A lot of people wished that LSV and Nassif had met once again in a Pro Tour top 8 in San Diego, but Gab lost the deciding round. Today, we will try to find out which one of them should have won this hypothetic epic match by playtesting the matchup between their two decks.
Anyone following the coverage of Grand Prix: Kuala Lumpur probably noticed that there were tons of these two decks playing on Day 2, piloted by some of the best players in the room, but eventually, none of them broke through to a Top 8 seat. Maybe I am getting old, as I keep saying the same things, but once again, Jund ruled the tournament by placing six players into the Top 8, and that makes it really hard for another deck to shine.
Martin Juza, Sam Black, Brian Kibler and other pros played a counter-less version of Blue/White Control, but even though Black managed to reach the Top 16, the best result with the deck was 9th (Sukhum Kiwanont), and he was playing the “normal” version of the deck.
Manuel Bucher will work on the matchup with me; it will be really interesting to see which of these two “new” decks will come out on top.
Here’s the list I ran:
And Manu ran LSV’s latest Naya build:
- 2 Birds of Paradise
- 4 Ranger of Eos
- 4 Wild Nacatl
- 4 Noble Hierarch
- 4 Knight of the Reliquary
- 4 Bloodbraid Elf
- 1 Baneslayer Angel
- 1 Scute Mob
- 2 Stoneforge Mystic
The matchup should be very good for Blue/White Control, as Day of Judgment and Martial Coup seem really powerful, even though the Naya player can still answer these by casting a scary Bloodbraid Elf immediately afterwards and manage to still have pressure. I will try to counter his Ranger of Eos (yeah…) and Planeswalkers, as those are his scarier long-term threats, and I’ll make sure I don’t die to the Manlands.
Maindeck Games (11 wins, 13 losses, 46% of games won)
On the play: 6 wins, 6 losses
On the draw: 5 wins, 7 losses
I thought that Day of Judgment and Martial Coup would give me a decent edge on the preboard games, but they did not. Back in the glorious day of control decks, you would cast Wrath of God on turn 4, kill 2/3 guys, and you would pass the turn with 14 life, then your opponent would cast an enormous 2/2 guy. Nowadays, you cast Day of Judgment turn 4, you are on 13 life and your opponent follows by a 3/2 haste dude that puts a 3/3 into play. The problem is the same as last week: the aggro deck makes more card advantage than Blue White control deck.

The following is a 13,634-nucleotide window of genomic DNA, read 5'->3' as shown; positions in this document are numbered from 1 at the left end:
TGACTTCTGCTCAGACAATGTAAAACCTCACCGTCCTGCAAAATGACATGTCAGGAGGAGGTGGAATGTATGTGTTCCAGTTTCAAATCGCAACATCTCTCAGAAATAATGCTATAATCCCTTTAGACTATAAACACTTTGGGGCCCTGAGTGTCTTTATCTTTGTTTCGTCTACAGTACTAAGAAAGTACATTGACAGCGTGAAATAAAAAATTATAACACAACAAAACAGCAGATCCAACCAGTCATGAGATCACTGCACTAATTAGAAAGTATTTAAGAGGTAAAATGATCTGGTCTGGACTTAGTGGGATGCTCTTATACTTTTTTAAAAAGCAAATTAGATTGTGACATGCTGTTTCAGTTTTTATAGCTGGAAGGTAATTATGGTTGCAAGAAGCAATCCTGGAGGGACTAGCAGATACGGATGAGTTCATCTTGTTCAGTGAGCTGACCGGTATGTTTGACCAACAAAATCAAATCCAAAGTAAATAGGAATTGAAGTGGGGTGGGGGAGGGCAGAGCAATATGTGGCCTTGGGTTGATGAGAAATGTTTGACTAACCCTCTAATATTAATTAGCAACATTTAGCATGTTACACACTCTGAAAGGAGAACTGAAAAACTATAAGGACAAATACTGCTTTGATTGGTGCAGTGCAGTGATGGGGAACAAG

A typical game looks like this: you destroy all his creatures thanks to the White sorcery spell, then he plays threats and you untap with 3 useless counters in hand. It is really hard to cast Day of Judgment with some countermagic up. If you play it too late (at low life), the Manlands and Lightning Bolt will finish you off. I did not win a single game without casting a mass removal spell, and won almost every single time I cast two.
Ranger of Eos, Bloodbraid Elf, and even Stoneforge Mystic (!) are instant card-advantage on quality spells. Of course, Basilisk Collar is a dead card, and so is Birds of Paradise when revealed on the cascade, but you can consider his Manlands as card advantage as you have to handle them every single game (you can also consider that Knight of the Reliquary transforms Plains and Forest into threats). Any of those after a Day of Judgment will be a huge problem that will need to be dealt with quickly.
Stoneforge Mystic is a good answer to Martial Coup, as it searches for Behemoth Sledge. The equipment almost annihilates the tokens’ effect: a single Wild Nacatl becomes 5/5 Trampler, which cannot be chump-blocked and trades with 5 soldiers (you will need to block with one more than strictly necessary if you can, to avoid getting one Bolted and thus missing the already expensive trade).
This is a HUGE problem; the tokens should not only be a good way of surviving… they should act as a kill condition as well.
Killing is the tough part of these games. You can gain the control of the games very early, but then you need to keep it, and it is pretty hard thanks to the cards I mentioned earlier. As Jace, the Mind Sculptor is very easy for him to kill, it does not have enough time to be decisive (and even less to activate its ultimatum). Most of your card advantage will be via lands, thanks to Treasure Hunt. Of course, it helps you dig for good cards and cast your expensive spells, but these do not handle the scary creatures and threats you’ll be seeing early. Mind Spring is good, but you often need to tap out to cast is efficiently. It then needs to be followed by a mass removal spell.
As I said last week, I was really surprised about how good Celestial Cannonade was. Once again, it was my main threat and a really good blocker. You just cannot allow yourself to miss an attack with it, as the Naya side of the board might become huge really quickly, and you might lose the game.
The other card I really liked in the deck was Everflowing Chalice. Naya is a bit slower than Jund was last week, which allows you to cast it for four mana and benefit from it with the “X” spells, or to activate your Celestial Colonnade (or even two of them on the same turn sometimes, which is a guilty pleasure). The mana artifact is also pretty good against Ajani Vengeant’s +1 ability, which might turn too quickly into an ultimatum if you struggle dealing with the creatures because of your mana development problems. Good luck winning if Ajani fires off his ultimate… I guess Chalice is your only small hope here.